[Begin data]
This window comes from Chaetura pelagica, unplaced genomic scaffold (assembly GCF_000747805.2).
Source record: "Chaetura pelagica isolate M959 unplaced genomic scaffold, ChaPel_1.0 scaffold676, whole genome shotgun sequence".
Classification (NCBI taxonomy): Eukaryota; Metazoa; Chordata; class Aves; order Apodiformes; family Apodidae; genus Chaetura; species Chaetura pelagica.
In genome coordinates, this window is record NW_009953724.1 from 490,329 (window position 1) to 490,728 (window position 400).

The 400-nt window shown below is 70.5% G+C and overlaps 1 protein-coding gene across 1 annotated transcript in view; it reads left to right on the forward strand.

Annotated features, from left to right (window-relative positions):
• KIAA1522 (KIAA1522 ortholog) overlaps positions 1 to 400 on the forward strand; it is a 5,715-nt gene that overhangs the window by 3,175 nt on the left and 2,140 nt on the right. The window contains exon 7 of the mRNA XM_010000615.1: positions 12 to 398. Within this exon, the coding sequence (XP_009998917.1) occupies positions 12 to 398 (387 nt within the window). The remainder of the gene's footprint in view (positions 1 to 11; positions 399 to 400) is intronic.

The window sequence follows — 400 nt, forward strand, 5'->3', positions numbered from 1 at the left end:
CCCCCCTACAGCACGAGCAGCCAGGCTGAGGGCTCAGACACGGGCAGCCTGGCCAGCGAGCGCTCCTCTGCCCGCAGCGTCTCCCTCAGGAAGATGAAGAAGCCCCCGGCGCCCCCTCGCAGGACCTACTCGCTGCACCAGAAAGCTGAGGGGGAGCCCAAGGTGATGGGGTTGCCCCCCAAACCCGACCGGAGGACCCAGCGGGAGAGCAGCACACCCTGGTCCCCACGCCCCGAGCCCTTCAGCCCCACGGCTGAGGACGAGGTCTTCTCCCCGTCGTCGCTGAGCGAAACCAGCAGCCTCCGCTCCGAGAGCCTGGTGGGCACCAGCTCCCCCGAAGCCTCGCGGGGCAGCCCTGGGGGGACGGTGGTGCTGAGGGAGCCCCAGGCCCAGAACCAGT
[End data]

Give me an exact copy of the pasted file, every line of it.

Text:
This window comes from Chaetura pelagica, unplaced genomic scaffold (assembly GCF_000747805.2).
Source record: "Chaetura pelagica isolate M959 unplaced genomic scaffold, ChaPel_1.0 scaffold676, whole genome shotgun sequence".
Classification (NCBI taxonomy): Eukaryota; Metazoa; Chordata; class Aves; order Apodiformes; family Apodidae; genus Chaetura; species Chaetura pelagica.
In genome coordinates, this window is record NW_009953724.1 from 490,329 (window position 1) to 490,728 (window position 400).

The 400-nt window shown below is 70.5% G+C and overlaps 1 protein-coding gene across 1 annotated transcript in view; it reads left to right on the forward strand.

Annotated features, from left to right (window-relative positions):
• KIAA1522 (KIAA1522 ortholog) overlaps positions 1 to 400 on the forward strand; it is a 5,715-nt gene that overhangs the window by 3,175 nt on the left and 2,140 nt on the right. The window contains exon 7 of the mRNA XM_010000615.1: positions 12 to 398. Within this exon, the coding sequence (XP_009998917.1) occupies positions 12 to 398 (387 nt within the window). The remainder of the gene's footprint in view (positions 1 to 11; positions 399 to 400) is intronic.

The window sequence follows — 400 nt, forward strand, 5'->3', positions numbered from 1 at the left end:
CCCCCCTACAGCACGAGCAGCCAGGCTGAGGGCTCAGACACGGGCAGCCTGGCCAGCGAGCGCTCCTCTGCCCGCAGCGTCTCCCTCAGGAAGATGAAGAAGCCCCCGGCGCCCCCTCGCAGGACCTACTCGCTGCACCAGAAAGCTGAGGGGGAGCCCAAGGTGATGGGGTTGCCCCCCAAACCCGACCGGAGGACCCAGCGGGAGAGCAGCACACCCTGGTCCCCACGCCCCGAGCCCTTCAGCCCCACGGCTGAGGACGAGGTCTTCTCCCCGTCGTCGCTGAGCGAAACCAGCAGCCTCCGCTCCGAGAGCCTGGTGGGCACCAGCTCCCCCGAAGCCTCGCGGGGCAGCCCTGGGGGGACGGTGGTGCTGAGGGAGCCCCAGGCCCAGAACCAGT